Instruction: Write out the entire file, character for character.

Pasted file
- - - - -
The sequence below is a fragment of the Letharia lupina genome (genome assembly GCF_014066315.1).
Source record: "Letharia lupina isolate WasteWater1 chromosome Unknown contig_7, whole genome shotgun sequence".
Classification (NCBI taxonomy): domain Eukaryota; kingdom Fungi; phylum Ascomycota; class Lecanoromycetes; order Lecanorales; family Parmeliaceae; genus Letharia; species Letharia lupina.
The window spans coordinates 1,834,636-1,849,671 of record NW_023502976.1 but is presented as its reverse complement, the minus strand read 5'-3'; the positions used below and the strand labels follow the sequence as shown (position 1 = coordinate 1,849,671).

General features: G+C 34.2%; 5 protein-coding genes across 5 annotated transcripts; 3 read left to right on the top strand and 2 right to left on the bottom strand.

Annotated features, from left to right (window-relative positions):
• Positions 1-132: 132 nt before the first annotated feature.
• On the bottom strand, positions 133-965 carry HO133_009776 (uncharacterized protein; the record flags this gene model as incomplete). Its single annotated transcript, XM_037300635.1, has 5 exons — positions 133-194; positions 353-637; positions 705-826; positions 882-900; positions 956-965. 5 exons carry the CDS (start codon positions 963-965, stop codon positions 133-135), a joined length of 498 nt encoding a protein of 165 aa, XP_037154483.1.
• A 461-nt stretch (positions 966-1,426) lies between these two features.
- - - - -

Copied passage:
The sequence below is a fragment of the Letharia lupina genome (genome assembly GCF_014066315.1).
Source record: "Letharia lupina isolate WasteWater1 chromosome Unknown contig_7, whole genome shotgun sequence".
Classification (NCBI taxonomy): domain Eukaryota; kingdom Fungi; phylum Ascomycota; class Lecanoromycetes; order Lecanorales; family Parmeliaceae; genus Letharia; species Letharia lupina.
The window spans coordinates 1,834,636-1,849,671 of record NW_023502976.1 but is presented as its reverse complement, the minus strand read 5'-3'; the positions used below and the strand labels follow the sequence as shown (position 1 = coordinate 1,849,671).

General features: G+C 34.2%; 5 protein-coding genes across 5 annotated transcripts; 3 read left to right on the top strand and 2 right to left on the bottom strand.

Annotated features, from left to right (window-relative positions):
• Positions 1-132: 132 nt before the first annotated feature.
• On the bottom strand, positions 133-965 carry HO133_009776 (uncharacterized protein; the record flags this gene model as incomplete). Its single annotated transcript, XM_037300635.1, has 5 exons — positions 133-194; positions 353-637; positions 705-826; positions 882-900; positions 956-965. 5 exons carry the CDS (start codon positions 963-965, stop codon positions 133-135), a joined length of 498 nt encoding a protein of 165 aa, XP_037154483.1.
• A 461-nt stretch (positions 966-1,426) lies between these two features.